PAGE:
Thursday, 19 February 2009

Wealthy Art Patrons and 'Villainous Thugs'

Adrian Humphreys ('Plundered artifacts returned, but problem continues', National Post, Feb 18, 2009) writes:

Five valuable cultural artifacts seized by border guards while being smuggled into Canada have been returned to two African governments, ending their mysterious life on the run while highlighting the illicit trade in cultural antiquities, a pursuit that bonds wealthy art patrons to villainous thugs.

The items in question were two terracotta figurines and "an undated but culturally significant wood carving", repatriated to Nigeria, and three inscribed bronze bracelets turned over to officials from Mali. Of course any provenance these objects may once have had was (like that of many others) lost when they passed no-questions-asked antiquities market which is a cover for the illicit trade in "tainted" antiquities.

Nigerian High Commissioner Iyorwuese Hagher praised Canada's vigilance and called on citizens to support efforts aimed at "exposing syndicates who are still engaging in theft and smuggling and illicit trade in valuable items that form part of Nigeria's national heritage. "Africa continues to wallow in poverty when their raw materials and even artifacts continue to be plundered by thieves that benefit from illegal trade in these materials in international markets," he said.
The newspaper reports that on average, there are more than three seizures of suspected illicit cultural items at Canada's borders every month, according to figures provided by the Canada Border Services Agency. In 2007, border agents reported 38 seizures. The Movable Cultural Property Directorate has investigated 240 potentially illegal imports of plundered antiquities and made 13 returns since 1978 to eight countries, including Egypt, Colombia, Peru and Syria. Nevertheless despite their vigilance a lot is probably still getting through, a lot more resources are needed to curb this problem.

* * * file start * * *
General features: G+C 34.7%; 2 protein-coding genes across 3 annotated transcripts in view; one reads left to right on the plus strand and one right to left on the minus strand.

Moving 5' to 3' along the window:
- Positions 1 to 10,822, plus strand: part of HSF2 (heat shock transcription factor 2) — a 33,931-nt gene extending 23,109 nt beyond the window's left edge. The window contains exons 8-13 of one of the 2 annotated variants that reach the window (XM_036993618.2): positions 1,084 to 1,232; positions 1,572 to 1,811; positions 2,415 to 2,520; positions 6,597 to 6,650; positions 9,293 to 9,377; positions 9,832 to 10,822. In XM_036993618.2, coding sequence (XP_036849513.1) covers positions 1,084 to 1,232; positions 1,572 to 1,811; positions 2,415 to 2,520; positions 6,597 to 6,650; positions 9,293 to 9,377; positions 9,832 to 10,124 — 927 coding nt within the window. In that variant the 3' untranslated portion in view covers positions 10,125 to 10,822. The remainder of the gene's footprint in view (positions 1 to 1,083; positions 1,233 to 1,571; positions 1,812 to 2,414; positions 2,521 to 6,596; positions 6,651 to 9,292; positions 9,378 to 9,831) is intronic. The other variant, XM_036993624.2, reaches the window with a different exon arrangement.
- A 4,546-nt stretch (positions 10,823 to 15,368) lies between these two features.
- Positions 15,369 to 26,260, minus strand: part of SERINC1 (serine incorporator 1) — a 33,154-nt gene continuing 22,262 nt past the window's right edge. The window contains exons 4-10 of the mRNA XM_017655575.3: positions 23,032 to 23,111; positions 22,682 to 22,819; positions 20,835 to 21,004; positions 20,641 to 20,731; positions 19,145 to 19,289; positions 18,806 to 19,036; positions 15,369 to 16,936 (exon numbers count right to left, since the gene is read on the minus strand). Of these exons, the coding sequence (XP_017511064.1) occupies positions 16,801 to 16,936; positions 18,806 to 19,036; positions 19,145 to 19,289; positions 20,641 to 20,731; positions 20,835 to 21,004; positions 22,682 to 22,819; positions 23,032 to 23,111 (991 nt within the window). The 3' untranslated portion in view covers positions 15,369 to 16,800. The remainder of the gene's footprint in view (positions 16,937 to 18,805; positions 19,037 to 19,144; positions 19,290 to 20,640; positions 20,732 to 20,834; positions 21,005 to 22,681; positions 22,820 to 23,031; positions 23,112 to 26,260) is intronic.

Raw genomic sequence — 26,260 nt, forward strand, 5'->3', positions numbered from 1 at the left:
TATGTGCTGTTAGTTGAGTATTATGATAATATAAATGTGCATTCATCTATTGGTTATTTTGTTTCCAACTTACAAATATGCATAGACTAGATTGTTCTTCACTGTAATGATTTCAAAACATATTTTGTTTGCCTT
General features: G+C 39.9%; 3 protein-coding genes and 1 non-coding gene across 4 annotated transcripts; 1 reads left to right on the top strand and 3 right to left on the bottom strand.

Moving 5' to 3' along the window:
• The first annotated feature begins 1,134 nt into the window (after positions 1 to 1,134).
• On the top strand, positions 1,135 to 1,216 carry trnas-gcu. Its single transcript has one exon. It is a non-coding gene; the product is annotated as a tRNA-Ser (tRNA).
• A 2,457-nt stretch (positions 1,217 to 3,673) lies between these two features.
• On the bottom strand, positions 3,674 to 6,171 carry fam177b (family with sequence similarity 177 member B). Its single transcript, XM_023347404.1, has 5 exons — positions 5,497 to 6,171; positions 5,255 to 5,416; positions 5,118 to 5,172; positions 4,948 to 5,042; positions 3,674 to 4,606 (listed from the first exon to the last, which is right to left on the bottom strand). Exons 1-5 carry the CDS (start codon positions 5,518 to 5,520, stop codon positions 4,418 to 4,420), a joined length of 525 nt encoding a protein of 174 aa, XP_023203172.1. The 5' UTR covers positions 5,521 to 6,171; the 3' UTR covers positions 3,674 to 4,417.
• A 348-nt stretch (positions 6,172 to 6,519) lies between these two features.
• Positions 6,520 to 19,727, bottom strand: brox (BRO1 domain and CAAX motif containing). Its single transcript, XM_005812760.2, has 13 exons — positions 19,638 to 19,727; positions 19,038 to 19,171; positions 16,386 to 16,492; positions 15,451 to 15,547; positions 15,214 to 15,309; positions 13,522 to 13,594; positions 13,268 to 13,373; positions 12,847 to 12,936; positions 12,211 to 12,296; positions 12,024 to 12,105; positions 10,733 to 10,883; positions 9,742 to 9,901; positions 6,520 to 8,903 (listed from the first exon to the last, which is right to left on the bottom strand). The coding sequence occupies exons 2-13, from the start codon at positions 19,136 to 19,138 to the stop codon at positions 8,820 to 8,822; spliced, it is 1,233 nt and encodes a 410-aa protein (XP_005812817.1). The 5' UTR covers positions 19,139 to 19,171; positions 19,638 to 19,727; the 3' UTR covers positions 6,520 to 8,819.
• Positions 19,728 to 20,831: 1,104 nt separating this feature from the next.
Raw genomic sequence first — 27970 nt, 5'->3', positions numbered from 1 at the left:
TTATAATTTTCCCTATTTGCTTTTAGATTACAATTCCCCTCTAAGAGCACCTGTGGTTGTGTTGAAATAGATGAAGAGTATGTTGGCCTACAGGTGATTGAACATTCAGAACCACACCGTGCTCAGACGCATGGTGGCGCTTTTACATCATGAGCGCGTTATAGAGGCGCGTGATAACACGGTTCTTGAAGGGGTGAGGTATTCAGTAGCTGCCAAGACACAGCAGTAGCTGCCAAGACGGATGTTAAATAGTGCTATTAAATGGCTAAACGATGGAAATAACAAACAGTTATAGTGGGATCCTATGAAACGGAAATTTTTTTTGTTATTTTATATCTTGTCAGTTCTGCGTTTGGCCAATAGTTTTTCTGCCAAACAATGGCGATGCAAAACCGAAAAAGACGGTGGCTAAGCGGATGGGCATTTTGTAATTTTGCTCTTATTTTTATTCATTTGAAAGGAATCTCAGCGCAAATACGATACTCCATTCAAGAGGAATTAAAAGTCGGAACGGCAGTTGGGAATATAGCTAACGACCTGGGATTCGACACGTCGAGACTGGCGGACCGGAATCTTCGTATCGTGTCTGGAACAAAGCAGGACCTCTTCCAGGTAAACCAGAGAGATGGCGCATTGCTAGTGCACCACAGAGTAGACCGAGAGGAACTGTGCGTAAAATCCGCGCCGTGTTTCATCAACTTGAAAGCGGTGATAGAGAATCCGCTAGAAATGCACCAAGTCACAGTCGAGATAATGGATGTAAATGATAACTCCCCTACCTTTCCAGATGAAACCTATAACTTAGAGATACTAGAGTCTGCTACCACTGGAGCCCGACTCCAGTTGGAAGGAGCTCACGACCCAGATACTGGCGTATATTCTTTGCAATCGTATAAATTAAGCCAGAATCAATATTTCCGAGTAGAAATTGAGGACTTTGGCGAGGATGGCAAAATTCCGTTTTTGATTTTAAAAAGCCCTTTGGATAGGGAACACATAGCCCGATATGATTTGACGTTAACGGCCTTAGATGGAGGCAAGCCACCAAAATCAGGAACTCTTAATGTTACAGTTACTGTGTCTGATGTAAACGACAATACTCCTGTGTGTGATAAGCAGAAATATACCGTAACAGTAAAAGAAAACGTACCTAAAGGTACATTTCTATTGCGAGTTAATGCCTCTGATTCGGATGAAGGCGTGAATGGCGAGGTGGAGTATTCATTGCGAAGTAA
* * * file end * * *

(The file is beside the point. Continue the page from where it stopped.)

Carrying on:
The Canadian newspaper points out that the illicit trade is fuelled, in large measure, by patrons in western nations with an insatiable desire to posess "unique objets d'art". As the value of these items goes up as legitimate sources dry up, it becomes more profitable for those willing and able to supply them by illicit means.

The illicit art market, of which plundered cultural items is a subspecialty, is considered the world's fourth-largest criminal enterprise - after drugs, guns and money-laundering - generating about $4- to $6-billion a year, according to the United Nations.
It is interesting however to see that the Canadian media seem currently eager to inform public opinion about the background to this trade (see here too) which we may contrast with the misinformation campaigns being conducted by US dealers-in-no-questions-asked antiquities which tries to play down the contribution made to their market by illicitly-obtained artefacts. Obviously a line drawn on the map acrosss the North American continent is dividing something - but what?

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